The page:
Through ongoing practical assistance, training schemes, capacity-building programmes and exchange of experience, Ningxia Hui has undergone extensive modernisation. Its capital Yinchuan has become a “smart city” with up-to-date infrastructure connecting it to China’s leading cities. Businesses introduced from Fujian have created tens of thousands of jobs for local residents.
The process of transferring knowledge, resources and human capital does not mean that the gap in incomes and wealth between the coastal metropoles and new provincial cities has been eliminated. In fact, social and spatial inequalities in China remain sizeable. The key point is that communities on the margins are not left stranded by the rising economic tide. They benefit from physical and institutional connections to the core city-regions.
China’s experience is also relevant to the all-important principle of the UN’s Sustainable Development Goals that no one should be left behind. This is less about compensating the losers of competitive economic processes through social transfers that alleviate poverty and hardship, and more about ensuring that people and places participate directly in development activities to ensure ongoing improvements in living standards.
According to economic orthodoxy and market doctrines, the emphasis on urban-rural twinning in China’s growth strategy does not make much sense since places should stand on their own two feet. However, there are at least three reasons why thriving cities seem willing to share their capabilities, know-how and resources with regions that have fallen behind.
First, many rural areas have sizeable deposits of minerals, water reserves, food supplies and energy resources (such as coal-fired electricity generation). Reciprocity between industrial cities and their hinterland justifies a strategic partnership that benefits both areas. City authorities also recognise that their prosperity has been achieved partly through the sacrifices made by migrant labour from the countryside. Reinvesting in the interior is a sign of mutual support and national unity.
Second, sustained prosperity for Chinese cities depends on growing their internal markets to expand domestic demand and cushion the economy from external shocks, such as the current trade war with the United States. Sophisticated infrastructure networks crisscrossing the country help to integrate different local markets and supply chains. Investment in the rural hinterland is therefore also a strategy for creating larger markets and greater economic resilience.
Third, one of China’s national ambitions is to eliminate extreme poverty by 2020. Twinning coastal cities with rural regions can facilitate productive investment and job creation throughout the country, thereby promoting growth and development that is self-sustaining. This is partly why the State Council expects cities in the vanguard to help develop the interior by deploying some of their human and financial resources.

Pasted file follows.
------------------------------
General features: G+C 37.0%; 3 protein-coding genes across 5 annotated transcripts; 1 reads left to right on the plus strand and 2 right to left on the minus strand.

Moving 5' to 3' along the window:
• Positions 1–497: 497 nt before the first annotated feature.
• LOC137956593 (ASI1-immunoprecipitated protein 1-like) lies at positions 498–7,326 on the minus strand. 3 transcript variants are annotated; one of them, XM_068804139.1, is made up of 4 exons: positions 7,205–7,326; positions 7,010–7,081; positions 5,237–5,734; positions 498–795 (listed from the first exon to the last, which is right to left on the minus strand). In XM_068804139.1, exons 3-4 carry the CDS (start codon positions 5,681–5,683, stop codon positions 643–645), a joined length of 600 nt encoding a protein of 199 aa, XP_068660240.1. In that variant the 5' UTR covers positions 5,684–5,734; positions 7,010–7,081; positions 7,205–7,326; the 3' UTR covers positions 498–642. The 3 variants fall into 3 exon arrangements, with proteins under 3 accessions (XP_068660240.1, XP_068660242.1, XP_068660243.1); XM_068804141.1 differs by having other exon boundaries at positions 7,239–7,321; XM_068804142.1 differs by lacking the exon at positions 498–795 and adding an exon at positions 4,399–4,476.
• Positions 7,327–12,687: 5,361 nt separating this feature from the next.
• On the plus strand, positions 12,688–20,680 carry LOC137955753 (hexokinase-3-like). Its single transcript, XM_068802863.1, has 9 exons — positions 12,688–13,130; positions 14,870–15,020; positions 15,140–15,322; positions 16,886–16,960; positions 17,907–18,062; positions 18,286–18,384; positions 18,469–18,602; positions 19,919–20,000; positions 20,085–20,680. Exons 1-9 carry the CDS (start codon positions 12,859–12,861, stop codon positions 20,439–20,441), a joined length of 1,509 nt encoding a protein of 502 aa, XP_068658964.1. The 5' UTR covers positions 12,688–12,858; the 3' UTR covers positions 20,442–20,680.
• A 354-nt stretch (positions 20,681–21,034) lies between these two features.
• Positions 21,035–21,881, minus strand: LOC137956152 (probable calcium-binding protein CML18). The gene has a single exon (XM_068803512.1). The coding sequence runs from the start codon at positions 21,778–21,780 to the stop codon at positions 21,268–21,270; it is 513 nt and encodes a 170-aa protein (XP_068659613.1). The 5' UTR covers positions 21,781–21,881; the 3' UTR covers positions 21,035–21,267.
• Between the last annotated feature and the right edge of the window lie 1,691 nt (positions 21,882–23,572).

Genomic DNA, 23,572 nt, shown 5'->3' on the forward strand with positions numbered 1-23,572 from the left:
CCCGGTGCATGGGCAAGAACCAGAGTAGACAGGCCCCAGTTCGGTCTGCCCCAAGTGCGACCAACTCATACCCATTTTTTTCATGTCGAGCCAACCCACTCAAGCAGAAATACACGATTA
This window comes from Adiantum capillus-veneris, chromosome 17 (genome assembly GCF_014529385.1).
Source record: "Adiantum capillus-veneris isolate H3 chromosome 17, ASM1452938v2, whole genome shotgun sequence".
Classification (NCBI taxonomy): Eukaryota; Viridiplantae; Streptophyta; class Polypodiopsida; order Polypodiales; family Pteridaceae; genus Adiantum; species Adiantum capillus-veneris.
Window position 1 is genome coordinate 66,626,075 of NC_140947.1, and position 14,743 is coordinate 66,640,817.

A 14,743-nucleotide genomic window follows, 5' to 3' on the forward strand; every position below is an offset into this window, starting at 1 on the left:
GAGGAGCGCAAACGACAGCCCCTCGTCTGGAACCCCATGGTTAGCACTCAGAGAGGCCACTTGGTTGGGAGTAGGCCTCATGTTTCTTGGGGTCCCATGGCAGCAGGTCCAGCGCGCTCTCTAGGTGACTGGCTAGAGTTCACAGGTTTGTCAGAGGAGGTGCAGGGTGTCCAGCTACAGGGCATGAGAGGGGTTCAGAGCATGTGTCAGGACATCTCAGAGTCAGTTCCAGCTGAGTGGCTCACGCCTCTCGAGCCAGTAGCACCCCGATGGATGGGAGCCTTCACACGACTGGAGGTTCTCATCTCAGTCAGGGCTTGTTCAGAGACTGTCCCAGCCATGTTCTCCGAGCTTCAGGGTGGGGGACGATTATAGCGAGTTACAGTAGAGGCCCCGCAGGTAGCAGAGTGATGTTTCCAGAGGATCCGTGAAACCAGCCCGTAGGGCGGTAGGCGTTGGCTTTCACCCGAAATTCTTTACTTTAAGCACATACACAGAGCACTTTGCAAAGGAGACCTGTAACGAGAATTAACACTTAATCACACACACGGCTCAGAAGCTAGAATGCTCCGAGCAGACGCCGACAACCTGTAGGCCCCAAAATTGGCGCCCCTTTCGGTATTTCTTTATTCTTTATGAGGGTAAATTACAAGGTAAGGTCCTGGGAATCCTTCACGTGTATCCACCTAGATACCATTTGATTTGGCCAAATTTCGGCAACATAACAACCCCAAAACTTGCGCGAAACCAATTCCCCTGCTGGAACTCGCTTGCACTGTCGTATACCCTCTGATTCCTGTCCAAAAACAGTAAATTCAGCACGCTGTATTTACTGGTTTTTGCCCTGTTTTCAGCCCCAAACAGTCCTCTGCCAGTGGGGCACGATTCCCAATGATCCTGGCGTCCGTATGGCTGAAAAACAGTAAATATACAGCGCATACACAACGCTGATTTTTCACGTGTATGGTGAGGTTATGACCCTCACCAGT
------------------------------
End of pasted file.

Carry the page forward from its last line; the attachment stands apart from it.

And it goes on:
There are several reasons why this approach may offer useful lessons for South Africa and other countries with stark spatial divides. Most important, the metropolitan areas have built robust public and private sector institutions and accumulated considerable economic expertise which could be shared with lagging regions at little or no cost to themselves. Unlike national government, they have direct experience of local problem-solving and taking steps to identify and develop their distinctive economic strengths, usually in partnership with other stakeholders.
The metros have designed regulatory systems, by-laws and administrative procedures that are intended to foster a positive environment for investment in infrastructure, business development and employment generation. They have tried and tested all kinds of policies and programmes to support the start-up and growth of small, medium and micro enterprises. They have also devised many training schemes to build professional skills and competencies which could be made available to staff from other municipalities.
Each metro might be twinned with a group of rural municipalities because of the numerical imbalance between the two groups. A simple system could be set up by the national department of local government to encourage and monitor these arrangements, and periodically to assess their impact and effectiveness with a view to learning lessons and extending the experience to other places.
The scheme might start with a few metros volunteering their support on the basis of the reputational benefits they could expect to derive. This would create a positive ethos and prompt wider interest in the initiative. DM
Dr Alexis Habiyaremye is Senior Research Specialist in the Economic Performance and Development Unit of the Human Sciences Research Council.
Professor Ivan Turok is Executive Director of the Economic Performance and Development Unit of the Human Sciences Research Council.